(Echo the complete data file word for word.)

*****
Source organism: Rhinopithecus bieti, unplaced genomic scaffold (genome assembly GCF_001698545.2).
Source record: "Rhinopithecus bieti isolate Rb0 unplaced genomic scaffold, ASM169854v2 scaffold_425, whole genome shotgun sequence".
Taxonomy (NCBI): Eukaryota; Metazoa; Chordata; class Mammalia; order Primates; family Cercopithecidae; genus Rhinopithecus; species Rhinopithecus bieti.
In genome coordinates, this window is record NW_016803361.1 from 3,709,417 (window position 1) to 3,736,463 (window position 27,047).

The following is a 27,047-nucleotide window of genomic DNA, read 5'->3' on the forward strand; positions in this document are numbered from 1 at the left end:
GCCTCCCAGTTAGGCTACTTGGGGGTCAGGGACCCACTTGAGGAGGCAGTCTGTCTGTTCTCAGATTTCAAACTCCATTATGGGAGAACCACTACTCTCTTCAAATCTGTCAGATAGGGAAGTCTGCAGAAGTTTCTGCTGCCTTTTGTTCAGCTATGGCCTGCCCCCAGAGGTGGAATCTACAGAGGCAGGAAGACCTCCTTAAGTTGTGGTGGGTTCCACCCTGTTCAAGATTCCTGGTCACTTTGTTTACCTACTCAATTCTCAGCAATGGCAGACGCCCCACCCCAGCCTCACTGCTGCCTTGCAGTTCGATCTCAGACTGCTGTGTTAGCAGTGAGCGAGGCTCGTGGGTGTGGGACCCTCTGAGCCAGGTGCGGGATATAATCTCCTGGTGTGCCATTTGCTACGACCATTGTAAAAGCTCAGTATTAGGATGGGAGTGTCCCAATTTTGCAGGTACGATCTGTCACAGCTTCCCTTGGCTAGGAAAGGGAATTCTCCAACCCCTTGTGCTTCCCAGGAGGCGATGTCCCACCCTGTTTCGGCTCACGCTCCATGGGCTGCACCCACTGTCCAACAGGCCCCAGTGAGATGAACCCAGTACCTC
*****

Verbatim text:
Source organism: Rhinopithecus bieti, unplaced genomic scaffold (genome assembly GCF_001698545.2).
Source record: "Rhinopithecus bieti isolate Rb0 unplaced genomic scaffold, ASM169854v2 scaffold_425, whole genome shotgun sequence".
Taxonomy (NCBI): Eukaryota; Metazoa; Chordata; class Mammalia; order Primates; family Cercopithecidae; genus Rhinopithecus; species Rhinopithecus bieti.
In genome coordinates, this window is record NW_016803361.1 from 3,709,417 (window position 1) to 3,736,463 (window position 27,047).

The following is a 27,047-nucleotide window of genomic DNA, read 5'->3' on the forward strand; positions in this document are numbered from 1 at the left end:
GCCTCCCAGTTAGGCTACTTGGGGGTCAGGGACCCACTTGAGGAGGCAGTCTGTCTGTTCTCAGATTTCAAACTCCATTATGGGAGAACCACTACTCTCTTCAAATCTGTCAGATAGGGAAGTCTGCAGAAGTTTCTGCTGCCTTTTGTTCAGCTATGGCCTGCCCCCAGAGGTGGAATCTACAGAGGCAGGAAGACCTCCTTAAGTTGTGGTGGGTTCCACCCTGTTCAAGATTCCTGGTCACTTTGTTTACCTACTCAATTCTCAGCAATGGCAGACGCCCCACCCCAGCCTCACTGCTGCCTTGCAGTTCGATCTCAGACTGCTGTGTTAGCAGTGAGCGAGGCTCGTGGGTGTGGGACCCTCTGAGCCAGGTGCGGGATATAATCTCCTGGTGTGCCATTTGCTACGACCATTGTAAAAGCTCAGTATTAGGATGGGAGTGTCCCAATTTTGCAGGTACGATCTGTCACAGCTTCCCTTGGCTAGGAAAGGGAATTCTCCAACCCCTTGTGCTTCCCAGGAGGCGATGTCCCACCCTGTTTCGGCTCACGCTCCATGGGCTGCACCCACTGTCCAACAGGCCCCAGTGAGATGAACCCAGTACCTC